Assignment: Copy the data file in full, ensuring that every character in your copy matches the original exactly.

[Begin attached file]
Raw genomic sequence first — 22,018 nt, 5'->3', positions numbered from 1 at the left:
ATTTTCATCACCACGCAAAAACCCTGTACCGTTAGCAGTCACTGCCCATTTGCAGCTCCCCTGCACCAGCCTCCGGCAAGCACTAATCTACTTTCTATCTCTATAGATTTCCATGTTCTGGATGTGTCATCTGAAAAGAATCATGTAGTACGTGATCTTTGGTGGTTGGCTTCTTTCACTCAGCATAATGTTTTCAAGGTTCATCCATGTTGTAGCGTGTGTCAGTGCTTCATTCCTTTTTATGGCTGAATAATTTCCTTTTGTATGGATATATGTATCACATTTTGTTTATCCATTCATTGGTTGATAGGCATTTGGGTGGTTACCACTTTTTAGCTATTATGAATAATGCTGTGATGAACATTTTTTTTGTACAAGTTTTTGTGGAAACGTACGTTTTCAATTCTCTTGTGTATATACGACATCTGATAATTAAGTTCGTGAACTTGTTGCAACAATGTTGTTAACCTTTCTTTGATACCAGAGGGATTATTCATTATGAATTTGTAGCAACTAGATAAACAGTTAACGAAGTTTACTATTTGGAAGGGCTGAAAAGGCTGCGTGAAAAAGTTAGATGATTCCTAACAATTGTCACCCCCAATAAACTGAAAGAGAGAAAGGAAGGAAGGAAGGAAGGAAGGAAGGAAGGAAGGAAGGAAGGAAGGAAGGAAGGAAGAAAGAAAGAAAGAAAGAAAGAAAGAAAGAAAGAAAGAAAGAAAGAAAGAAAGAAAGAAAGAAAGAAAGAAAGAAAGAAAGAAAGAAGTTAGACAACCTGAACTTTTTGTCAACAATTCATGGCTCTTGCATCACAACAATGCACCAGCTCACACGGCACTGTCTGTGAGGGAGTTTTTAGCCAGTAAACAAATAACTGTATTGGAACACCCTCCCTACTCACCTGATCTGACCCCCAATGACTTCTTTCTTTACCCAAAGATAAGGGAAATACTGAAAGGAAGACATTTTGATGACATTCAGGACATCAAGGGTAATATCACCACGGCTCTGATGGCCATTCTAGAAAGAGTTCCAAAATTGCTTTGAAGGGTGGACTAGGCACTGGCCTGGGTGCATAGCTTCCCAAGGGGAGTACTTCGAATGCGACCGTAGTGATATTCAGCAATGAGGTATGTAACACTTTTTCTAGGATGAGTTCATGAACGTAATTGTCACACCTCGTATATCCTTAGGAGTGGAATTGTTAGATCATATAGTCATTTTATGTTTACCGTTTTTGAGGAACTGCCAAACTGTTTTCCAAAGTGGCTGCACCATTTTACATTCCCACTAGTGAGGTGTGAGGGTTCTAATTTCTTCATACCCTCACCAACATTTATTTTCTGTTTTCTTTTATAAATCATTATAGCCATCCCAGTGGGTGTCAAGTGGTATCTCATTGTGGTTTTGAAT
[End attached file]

Raw genomic sequence first — 22,018 nt, 5'->3', positions numbered from 1 at the left:
ATTTTCATCACCACGCAAAAACCCTGTACCGTTAGCAGTCACTGCCCATTTGCAGCTCCCCTGCACCAGCCTCCGGCAAGCACTAATCTACTTTCTATCTCTATAGATTTCCATGTTCTGGATGTGTCATCTGAAAAGAATCATGTAGTACGTGATCTTTGGTGGTTGGCTTCTTTCACTCAGCATAATGTTTTCAAGGTTCATCCATGTTGTAGCGTGTGTCAGTGCTTCATTCCTTTTTATGGCTGAATAATTTCCTTTTGTATGGATATATGTATCACATTTTGTTTATCCATTCATTGGTTGATAGGCATTTGGGTGGTTACCACTTTTTAGCTATTATGAATAATGCTGTGATGAACATTTTTTTTGTACAAGTTTTTGTGGAAACGTACGTTTTCAATTCTCTTGTGTATATACGACATCTGATAATTAAGTTCGTGAACTTGTTGCAACAATGTTGTTAACCTTTCTTTGATACCAGAGGGATTATTCATTATGAATTTGTAGCAACTAGATAAACAGTTAACGAAGTTTACTATTTGGAAGGGCTGAAAAGGCTGCGTGAAAAAGTTAGATGATTCCTAACAATTGTCACCCCCAATAAACTGAAAGAGAGAAAGGAAGGAAGGAAGGAAGGAAGGAAGGAAGGAAGGAAGGAAGGAAGGAAGGAAGGAAGAAAGAAAGAAAGAAAGAAAGAAAGAAAGAAAGAAAGAAAGAAAGAAAGAAAGAAAGAAAGAAAGAAAGAAAGAAAGAAAGAAAGAAGTTAGACAACCTGAACTTTTTGTCAACAATTCATGGCTCTTGCATCACAACAATGCACCAGCTCACACGGCACTGTCTGTGAGGGAGTTTTTAGCCAGTAAACAAATAACTGTATTGGAACACCCTCCCTACTCACCTGATCTGACCCCCAATGACTTCTTTCTTTACCCAAAGATAAGGGAAATACTGAAAGGAAGACATTTTGATGACATTCAGGACATCAAGGGTAATATCACCACGGCTCTGATGGCCATTCTAGAAAGAGTTCCAAAATTGCTTTGAAGGGTGGACTAGGCACTGGCCTGGGTGCATAGCTTCCCAAGGGGAGTACTTCGAATGCGACCGTAGTGATATTCAGCAATGAGGTATGTAACACTTTTTCTAGGATGAGTTCATGAACGTAATTGTCACACCTCGTATATCCTTAGGAGTGGAATTGTTAGATCATATAGTCATTTTATGTTTACCGTTTTTGAGGAACTGCCAAACTGTTTTCCAAAGTGGCTGCACCATTTTACATTCCCACTAGTGAGGTGTGAGGGTTCTAATTTCTTCATACCCTCACCAACATTTATTTTCTGTTTTCTTTTATAAATCATTATAGCCATCCCAGTGGGTGTCAAGTGGTATCTCATTGTGGTTTTGAAT